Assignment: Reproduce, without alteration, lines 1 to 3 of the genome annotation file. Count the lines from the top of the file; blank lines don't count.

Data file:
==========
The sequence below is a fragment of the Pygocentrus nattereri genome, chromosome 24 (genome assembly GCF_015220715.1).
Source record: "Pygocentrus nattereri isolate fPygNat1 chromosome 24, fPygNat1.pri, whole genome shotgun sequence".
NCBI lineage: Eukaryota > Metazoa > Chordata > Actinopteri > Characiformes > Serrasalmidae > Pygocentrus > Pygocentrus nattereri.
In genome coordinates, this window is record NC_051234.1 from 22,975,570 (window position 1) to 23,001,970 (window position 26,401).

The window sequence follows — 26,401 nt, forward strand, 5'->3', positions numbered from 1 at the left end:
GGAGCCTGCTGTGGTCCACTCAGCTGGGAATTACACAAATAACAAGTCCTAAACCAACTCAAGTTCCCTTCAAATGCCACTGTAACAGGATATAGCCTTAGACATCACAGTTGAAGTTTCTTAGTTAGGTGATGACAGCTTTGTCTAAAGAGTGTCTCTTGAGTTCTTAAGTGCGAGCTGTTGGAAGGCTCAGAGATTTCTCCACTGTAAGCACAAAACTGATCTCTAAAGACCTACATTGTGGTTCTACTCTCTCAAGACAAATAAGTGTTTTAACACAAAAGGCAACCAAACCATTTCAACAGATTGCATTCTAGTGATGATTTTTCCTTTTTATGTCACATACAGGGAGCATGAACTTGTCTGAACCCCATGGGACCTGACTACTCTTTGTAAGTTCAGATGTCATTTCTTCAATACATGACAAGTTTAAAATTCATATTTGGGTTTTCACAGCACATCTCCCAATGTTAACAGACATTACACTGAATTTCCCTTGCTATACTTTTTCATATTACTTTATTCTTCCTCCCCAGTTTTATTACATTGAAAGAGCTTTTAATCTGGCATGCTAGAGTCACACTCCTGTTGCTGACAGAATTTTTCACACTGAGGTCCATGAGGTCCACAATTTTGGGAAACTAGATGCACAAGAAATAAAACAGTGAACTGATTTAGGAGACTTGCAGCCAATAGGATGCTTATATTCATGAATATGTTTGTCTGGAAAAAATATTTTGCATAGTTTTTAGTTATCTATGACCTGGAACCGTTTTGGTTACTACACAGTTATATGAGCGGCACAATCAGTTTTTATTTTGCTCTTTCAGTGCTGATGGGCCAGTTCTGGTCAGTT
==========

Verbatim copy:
The sequence below is a fragment of the Pygocentrus nattereri genome, chromosome 24 (genome assembly GCF_015220715.1).
Source record: "Pygocentrus nattereri isolate fPygNat1 chromosome 24, fPygNat1.pri, whole genome shotgun sequence".
NCBI lineage: Eukaryota > Metazoa > Chordata > Actinopteri > Characiformes > Serrasalmidae > Pygocentrus > Pygocentrus nattereri.